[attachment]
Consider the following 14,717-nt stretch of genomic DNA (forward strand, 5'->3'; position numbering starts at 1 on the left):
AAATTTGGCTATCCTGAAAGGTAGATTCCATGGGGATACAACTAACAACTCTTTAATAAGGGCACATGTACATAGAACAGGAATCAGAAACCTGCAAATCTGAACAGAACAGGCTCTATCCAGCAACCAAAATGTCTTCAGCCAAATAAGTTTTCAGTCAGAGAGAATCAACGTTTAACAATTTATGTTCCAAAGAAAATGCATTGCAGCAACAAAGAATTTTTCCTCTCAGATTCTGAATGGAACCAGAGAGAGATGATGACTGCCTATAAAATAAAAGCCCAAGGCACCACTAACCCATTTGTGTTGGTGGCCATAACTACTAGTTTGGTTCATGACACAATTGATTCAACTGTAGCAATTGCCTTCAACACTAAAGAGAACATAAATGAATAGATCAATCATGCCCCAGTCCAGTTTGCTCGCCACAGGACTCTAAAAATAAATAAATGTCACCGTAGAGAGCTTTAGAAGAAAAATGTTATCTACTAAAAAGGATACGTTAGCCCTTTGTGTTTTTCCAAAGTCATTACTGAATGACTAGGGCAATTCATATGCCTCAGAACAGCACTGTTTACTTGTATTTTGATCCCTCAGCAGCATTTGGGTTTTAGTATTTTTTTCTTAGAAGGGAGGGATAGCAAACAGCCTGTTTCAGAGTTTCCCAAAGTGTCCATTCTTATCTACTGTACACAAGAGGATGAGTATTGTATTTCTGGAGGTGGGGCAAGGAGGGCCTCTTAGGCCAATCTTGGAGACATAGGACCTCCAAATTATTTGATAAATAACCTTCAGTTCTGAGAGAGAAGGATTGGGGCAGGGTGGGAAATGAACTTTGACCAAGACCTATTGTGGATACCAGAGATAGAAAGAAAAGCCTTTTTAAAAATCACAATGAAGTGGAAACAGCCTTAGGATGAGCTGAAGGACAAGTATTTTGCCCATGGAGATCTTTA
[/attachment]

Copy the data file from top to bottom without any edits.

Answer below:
Consider the following 14,717-nt stretch of genomic DNA (forward strand, 5'->3'; position numbering starts at 1 on the left):
AAATTTGGCTATCCTGAAAGGTAGATTCCATGGGGATACAACTAACAACTCTTTAATAAGGGCACATGTACATAGAACAGGAATCAGAAACCTGCAAATCTGAACAGAACAGGCTCTATCCAGCAACCAAAATGTCTTCAGCCAAATAAGTTTTCAGTCAGAGAGAATCAACGTTTAACAATTTATGTTCCAAAGAAAATGCATTGCAGCAACAAAGAATTTTTCCTCTCAGATTCTGAATGGAACCAGAGAGAGATGATGACTGCCTATAAAATAAAAGCCCAAGGCACCACTAACCCATTTGTGTTGGTGGCCATAACTACTAGTTTGGTTCATGACACAATTGATTCAACTGTAGCAATTGCCTTCAACACTAAAGAGAACATAAATGAATAGATCAATCATGCCCCAGTCCAGTTTGCTCGCCACAGGACTCTAAAAATAAATAAATGTCACCGTAGAGAGCTTTAGAAGAAAAATGTTATCTACTAAAAAGGATACGTTAGCCCTTTGTGTTTTTCCAAAGTCATTACTGAATGACTAGGGCAATTCATATGCCTCAGAACAGCACTGTTTACTTGTATTTTGATCCCTCAGCAGCATTTGGGTTTTAGTATTTTTTTCTTAGAAGGGAGGGATAGCAAACAGCCTGTTTCAGAGTTTCCCAAAGTGTCCATTCTTATCTACTGTACACAAGAGGATGAGTATTGTATTTCTGGAGGTGGGGCAAGGAGGGCCTCTTAGGCCAATCTTGGAGACATAGGACCTCCAAATTATTTGATAAATAACCTTCAGTTCTGAGAGAGAAGGATTGGGGCAGGGTGGGAAATGAACTTTGACCAAGACCTATTGTGGATACCAGAGATAGAAAGAAAAGCCTTTTTAAAAATCACAATGAAGTGGAAACAGCCTTAGGATGAGCTGAAGGACAAGTATTTTGCCCATGGAGATCTTTA